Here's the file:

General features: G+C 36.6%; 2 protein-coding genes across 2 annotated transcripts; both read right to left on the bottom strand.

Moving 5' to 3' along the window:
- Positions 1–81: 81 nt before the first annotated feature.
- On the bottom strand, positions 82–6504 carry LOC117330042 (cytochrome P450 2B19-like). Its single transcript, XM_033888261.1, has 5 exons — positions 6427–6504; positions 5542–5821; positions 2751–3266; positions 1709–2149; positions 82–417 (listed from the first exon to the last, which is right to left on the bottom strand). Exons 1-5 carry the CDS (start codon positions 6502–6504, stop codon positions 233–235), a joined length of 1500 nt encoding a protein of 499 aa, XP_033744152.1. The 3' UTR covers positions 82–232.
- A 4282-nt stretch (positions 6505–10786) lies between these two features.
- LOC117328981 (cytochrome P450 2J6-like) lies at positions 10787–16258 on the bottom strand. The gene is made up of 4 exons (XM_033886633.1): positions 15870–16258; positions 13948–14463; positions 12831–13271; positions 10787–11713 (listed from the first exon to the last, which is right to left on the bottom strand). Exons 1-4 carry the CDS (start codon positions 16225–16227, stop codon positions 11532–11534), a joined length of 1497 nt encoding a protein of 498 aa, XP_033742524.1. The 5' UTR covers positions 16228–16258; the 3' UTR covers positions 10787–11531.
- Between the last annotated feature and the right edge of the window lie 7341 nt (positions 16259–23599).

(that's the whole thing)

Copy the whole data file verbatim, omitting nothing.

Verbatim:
General features: G+C 36.6%; 2 protein-coding genes across 2 annotated transcripts; both read right to left on the bottom strand.

Moving 5' to 3' along the window:
- Positions 1–81: 81 nt before the first annotated feature.
- On the bottom strand, positions 82–6504 carry LOC117330042 (cytochrome P450 2B19-like). Its single transcript, XM_033888261.1, has 5 exons — positions 6427–6504; positions 5542–5821; positions 2751–3266; positions 1709–2149; positions 82–417 (listed from the first exon to the last, which is right to left on the bottom strand). Exons 1-5 carry the CDS (start codon positions 6502–6504, stop codon positions 233–235), a joined length of 1500 nt encoding a protein of 499 aa, XP_033744152.1. The 3' UTR covers positions 82–232.
- A 4282-nt stretch (positions 6505–10786) lies between these two features.
- LOC117328981 (cytochrome P450 2J6-like) lies at positions 10787–16258 on the bottom strand. The gene is made up of 4 exons (XM_033886633.1): positions 15870–16258; positions 13948–14463; positions 12831–13271; positions 10787–11713 (listed from the first exon to the last, which is right to left on the bottom strand). Exons 1-4 carry the CDS (start codon positions 16225–16227, stop codon positions 11532–11534), a joined length of 1497 nt encoding a protein of 498 aa, XP_033742524.1. The 5' UTR covers positions 16228–16258; the 3' UTR covers positions 10787–11531.
- Between the last annotated feature and the right edge of the window lie 7341 nt (positions 16259–23599).